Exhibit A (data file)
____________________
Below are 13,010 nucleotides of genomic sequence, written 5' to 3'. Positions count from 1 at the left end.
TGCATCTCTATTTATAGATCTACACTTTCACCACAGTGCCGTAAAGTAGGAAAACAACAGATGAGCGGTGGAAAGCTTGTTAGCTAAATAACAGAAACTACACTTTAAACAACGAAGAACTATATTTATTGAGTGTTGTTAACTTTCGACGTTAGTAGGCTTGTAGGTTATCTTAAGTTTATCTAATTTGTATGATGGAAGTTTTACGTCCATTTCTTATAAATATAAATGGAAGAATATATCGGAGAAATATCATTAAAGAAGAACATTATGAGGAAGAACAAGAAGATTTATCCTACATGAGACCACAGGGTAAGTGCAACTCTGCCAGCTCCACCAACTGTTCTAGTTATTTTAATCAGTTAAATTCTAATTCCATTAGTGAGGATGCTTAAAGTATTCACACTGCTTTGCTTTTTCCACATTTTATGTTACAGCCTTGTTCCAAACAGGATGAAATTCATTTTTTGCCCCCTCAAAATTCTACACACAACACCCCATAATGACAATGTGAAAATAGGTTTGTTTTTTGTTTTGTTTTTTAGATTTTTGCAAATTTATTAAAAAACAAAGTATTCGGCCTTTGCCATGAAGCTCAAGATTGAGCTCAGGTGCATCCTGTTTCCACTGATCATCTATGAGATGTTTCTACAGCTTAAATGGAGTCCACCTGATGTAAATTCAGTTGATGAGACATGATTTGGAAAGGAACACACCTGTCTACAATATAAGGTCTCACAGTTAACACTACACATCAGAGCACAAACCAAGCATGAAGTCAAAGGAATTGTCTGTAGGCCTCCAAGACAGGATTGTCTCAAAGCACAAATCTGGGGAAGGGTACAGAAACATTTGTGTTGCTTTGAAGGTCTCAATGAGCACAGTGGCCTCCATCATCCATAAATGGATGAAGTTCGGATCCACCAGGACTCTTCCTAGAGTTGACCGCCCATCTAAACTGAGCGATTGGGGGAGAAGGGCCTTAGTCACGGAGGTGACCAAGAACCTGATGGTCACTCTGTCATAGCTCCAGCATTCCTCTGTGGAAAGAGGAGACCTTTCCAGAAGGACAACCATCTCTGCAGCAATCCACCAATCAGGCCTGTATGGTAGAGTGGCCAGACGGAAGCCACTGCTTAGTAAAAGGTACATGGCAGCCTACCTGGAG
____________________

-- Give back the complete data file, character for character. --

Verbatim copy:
Below are 13,010 nucleotides of genomic sequence, written 5' to 3'. Positions count from 1 at the left end.
TGCATCTCTATTTATAGATCTACACTTTCACCACAGTGCCGTAAAGTAGGAAAACAACAGATGAGCGGTGGAAAGCTTGTTAGCTAAATAACAGAAACTACACTTTAAACAACGAAGAACTATATTTATTGAGTGTTGTTAACTTTCGACGTTAGTAGGCTTGTAGGTTATCTTAAGTTTATCTAATTTGTATGATGGAAGTTTTACGTCCATTTCTTATAAATATAAATGGAAGAATATATCGGAGAAATATCATTAAAGAAGAACATTATGAGGAAGAACAAGAAGATTTATCCTACATGAGACCACAGGGTAAGTGCAACTCTGCCAGCTCCACCAACTGTTCTAGTTATTTTAATCAGTTAAATTCTAATTCCATTAGTGAGGATGCTTAAAGTATTCACACTGCTTTGCTTTTTCCACATTTTATGTTACAGCCTTGTTCCAAACAGGATGAAATTCATTTTTTGCCCCCTCAAAATTCTACACACAACACCCCATAATGACAATGTGAAAATAGGTTTGTTTTTTGTTTTGTTTTTTAGATTTTTGCAAATTTATTAAAAAACAAAGTATTCGGCCTTTGCCATGAAGCTCAAGATTGAGCTCAGGTGCATCCTGTTTCCACTGATCATCTATGAGATGTTTCTACAGCTTAAATGGAGTCCACCTGATGTAAATTCAGTTGATGAGACATGATTTGGAAAGGAACACACCTGTCTACAATATAAGGTCTCACAGTTAACACTACACATCAGAGCACAAACCAAGCATGAAGTCAAAGGAATTGTCTGTAGGCCTCCAAGACAGGATTGTCTCAAAGCACAAATCTGGGGAAGGGTACAGAAACATTTGTGTTGCTTTGAAGGTCTCAATGAGCACAGTGGCCTCCATCATCCATAAATGGATGAAGTTCGGATCCACCAGGACTCTTCCTAGAGTTGACCGCCCATCTAAACTGAGCGATTGGGGGAGAAGGGCCTTAGTCACGGAGGTGACCAAGAACCTGATGGTCACTCTGTCATAGCTCCAGCATTCCTCTGTGGAAAGAGGAGACCTTTCCAGAAGGACAACCATCTCTGCAGCAATCCACCAATCAGGCCTGTATGGTAGAGTGGCCAGACGGAAGCCACTGCTTAGTAAAAGGTACATGGCAGCCTACCTGGAG